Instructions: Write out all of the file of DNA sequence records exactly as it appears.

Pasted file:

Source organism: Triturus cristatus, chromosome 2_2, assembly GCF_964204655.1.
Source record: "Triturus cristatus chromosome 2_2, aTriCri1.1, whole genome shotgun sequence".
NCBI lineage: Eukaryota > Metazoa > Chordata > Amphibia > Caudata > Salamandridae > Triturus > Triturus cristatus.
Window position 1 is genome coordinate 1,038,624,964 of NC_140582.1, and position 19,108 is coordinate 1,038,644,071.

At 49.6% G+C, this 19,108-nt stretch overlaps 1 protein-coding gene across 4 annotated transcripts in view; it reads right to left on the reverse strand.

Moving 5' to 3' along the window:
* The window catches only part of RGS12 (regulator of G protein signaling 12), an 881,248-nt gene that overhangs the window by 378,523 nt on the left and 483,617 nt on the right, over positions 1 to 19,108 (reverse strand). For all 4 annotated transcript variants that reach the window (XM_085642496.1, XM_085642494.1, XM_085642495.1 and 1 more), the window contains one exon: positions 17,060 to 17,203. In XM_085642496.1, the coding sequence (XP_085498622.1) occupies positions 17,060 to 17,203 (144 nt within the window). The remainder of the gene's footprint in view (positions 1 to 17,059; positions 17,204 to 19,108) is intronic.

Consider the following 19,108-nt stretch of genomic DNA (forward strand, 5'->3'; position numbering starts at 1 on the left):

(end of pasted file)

Source organism: Triturus cristatus, chromosome 2_2, assembly GCF_964204655.1.
Source record: "Triturus cristatus chromosome 2_2, aTriCri1.1, whole genome shotgun sequence".
NCBI lineage: Eukaryota > Metazoa > Chordata > Amphibia > Caudata > Salamandridae > Triturus > Triturus cristatus.
Window position 1 is genome coordinate 1,038,624,964 of NC_140582.1, and position 19,108 is coordinate 1,038,644,071.

At 49.6% G+C, this 19,108-nt stretch overlaps 1 protein-coding gene across 4 annotated transcripts in view; it reads right to left on the reverse strand.

Moving 5' to 3' along the window:
* The window catches only part of RGS12 (regulator of G protein signaling 12), an 881,248-nt gene that overhangs the window by 378,523 nt on the left and 483,617 nt on the right, over positions 1 to 19,108 (reverse strand). For all 4 annotated transcript variants that reach the window (XM_085642496.1, XM_085642494.1, XM_085642495.1 and 1 more), the window contains one exon: positions 17,060 to 17,203. In XM_085642496.1, the coding sequence (XP_085498622.1) occupies positions 17,060 to 17,203 (144 nt within the window). The remainder of the gene's footprint in view (positions 1 to 17,059; positions 17,204 to 19,108) is intronic.

Consider the following 19,108-nt stretch of genomic DNA (forward strand, 5'->3'; position numbering starts at 1 on the left):